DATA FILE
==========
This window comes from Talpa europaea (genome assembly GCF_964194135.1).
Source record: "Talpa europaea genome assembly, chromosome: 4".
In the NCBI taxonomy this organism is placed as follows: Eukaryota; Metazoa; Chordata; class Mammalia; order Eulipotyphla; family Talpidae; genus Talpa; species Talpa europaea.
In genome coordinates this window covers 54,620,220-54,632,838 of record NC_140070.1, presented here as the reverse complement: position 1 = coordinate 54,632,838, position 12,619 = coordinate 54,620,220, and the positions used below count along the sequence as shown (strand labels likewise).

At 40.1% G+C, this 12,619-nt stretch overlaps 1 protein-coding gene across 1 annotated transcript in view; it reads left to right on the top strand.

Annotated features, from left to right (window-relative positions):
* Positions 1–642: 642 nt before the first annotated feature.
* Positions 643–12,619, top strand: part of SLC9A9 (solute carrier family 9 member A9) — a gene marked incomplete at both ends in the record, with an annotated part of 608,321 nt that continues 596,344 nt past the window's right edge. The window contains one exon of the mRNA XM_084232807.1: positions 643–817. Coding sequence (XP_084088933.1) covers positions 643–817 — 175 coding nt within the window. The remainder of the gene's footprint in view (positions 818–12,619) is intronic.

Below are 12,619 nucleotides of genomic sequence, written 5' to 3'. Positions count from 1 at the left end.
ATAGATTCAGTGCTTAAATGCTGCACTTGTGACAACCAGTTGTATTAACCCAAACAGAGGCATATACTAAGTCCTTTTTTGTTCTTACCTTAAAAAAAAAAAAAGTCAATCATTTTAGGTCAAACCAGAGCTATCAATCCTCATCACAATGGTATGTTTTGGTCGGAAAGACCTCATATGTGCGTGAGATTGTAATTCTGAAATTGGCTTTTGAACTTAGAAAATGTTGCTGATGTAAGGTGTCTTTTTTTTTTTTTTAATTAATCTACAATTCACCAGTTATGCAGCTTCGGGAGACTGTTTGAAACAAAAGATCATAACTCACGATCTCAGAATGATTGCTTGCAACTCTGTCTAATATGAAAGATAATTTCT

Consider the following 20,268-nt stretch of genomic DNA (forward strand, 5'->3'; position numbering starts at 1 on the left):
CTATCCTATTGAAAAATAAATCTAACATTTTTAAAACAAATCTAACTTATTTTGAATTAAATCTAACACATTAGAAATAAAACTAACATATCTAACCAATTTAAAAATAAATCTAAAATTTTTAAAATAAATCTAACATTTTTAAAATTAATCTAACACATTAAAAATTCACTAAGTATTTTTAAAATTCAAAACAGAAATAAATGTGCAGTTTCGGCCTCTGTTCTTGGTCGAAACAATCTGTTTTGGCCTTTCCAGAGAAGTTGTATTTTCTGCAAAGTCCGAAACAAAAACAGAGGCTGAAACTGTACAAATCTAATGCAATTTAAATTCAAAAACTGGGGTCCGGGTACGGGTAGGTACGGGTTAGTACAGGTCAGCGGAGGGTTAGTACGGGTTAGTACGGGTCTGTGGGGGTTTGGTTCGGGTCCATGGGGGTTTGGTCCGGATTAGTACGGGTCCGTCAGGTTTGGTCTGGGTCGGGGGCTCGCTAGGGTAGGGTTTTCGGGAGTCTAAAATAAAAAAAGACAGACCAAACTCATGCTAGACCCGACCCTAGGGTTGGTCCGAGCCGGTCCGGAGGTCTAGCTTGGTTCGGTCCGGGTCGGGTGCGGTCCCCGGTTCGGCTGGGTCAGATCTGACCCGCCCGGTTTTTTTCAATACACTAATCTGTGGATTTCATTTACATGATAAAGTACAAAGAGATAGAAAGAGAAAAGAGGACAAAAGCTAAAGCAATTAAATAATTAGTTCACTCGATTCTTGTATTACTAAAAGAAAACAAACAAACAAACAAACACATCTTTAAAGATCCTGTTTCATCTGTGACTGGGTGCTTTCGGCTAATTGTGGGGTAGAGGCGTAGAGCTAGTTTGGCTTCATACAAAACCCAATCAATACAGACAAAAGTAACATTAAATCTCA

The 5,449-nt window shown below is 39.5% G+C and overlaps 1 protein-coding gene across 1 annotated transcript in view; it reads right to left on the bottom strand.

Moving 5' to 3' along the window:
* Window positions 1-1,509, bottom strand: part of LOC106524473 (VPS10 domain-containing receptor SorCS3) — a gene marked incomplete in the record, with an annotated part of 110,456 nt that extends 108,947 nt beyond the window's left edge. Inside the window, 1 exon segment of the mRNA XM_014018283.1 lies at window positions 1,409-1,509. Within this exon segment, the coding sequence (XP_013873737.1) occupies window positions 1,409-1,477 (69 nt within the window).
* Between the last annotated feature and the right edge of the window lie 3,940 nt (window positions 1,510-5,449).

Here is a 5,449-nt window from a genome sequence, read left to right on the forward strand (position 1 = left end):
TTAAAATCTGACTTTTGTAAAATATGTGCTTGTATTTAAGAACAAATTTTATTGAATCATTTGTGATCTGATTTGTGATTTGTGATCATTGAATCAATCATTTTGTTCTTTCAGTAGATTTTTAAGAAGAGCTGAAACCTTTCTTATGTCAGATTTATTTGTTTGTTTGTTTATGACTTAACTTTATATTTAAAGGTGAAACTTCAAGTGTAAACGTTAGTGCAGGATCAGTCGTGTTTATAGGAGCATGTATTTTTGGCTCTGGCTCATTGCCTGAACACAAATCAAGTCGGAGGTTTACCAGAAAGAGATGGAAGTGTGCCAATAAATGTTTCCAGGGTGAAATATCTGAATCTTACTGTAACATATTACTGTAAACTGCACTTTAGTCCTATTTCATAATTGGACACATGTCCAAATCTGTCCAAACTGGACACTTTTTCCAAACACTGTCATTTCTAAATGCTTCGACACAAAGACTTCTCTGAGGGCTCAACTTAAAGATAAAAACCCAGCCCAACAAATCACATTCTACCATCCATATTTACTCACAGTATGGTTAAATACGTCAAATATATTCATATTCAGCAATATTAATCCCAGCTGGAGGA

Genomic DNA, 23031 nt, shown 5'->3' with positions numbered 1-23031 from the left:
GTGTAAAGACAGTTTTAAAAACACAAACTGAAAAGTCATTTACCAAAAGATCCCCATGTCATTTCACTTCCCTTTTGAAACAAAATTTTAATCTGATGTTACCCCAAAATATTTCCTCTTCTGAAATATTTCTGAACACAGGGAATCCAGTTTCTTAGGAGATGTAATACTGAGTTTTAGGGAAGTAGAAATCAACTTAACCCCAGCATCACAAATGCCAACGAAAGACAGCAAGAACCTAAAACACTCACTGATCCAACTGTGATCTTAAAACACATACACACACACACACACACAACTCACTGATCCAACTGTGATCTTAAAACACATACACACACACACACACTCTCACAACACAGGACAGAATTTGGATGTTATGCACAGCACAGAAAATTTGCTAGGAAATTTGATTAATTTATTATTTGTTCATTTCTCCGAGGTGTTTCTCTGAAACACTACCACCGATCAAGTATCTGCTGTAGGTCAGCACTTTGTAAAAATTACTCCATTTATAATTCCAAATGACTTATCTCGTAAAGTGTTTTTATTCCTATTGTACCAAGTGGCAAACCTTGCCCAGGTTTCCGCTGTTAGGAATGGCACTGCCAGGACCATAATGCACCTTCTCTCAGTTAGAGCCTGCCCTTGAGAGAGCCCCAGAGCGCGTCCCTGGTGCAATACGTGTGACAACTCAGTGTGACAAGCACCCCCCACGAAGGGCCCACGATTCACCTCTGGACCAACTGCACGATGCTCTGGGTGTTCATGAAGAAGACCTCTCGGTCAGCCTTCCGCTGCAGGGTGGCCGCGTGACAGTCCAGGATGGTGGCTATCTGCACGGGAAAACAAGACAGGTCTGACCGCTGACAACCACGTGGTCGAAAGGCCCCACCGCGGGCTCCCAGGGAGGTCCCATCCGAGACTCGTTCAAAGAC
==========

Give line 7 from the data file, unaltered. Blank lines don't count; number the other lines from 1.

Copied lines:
* Positions 1–642: 642 nt before the first annotated feature.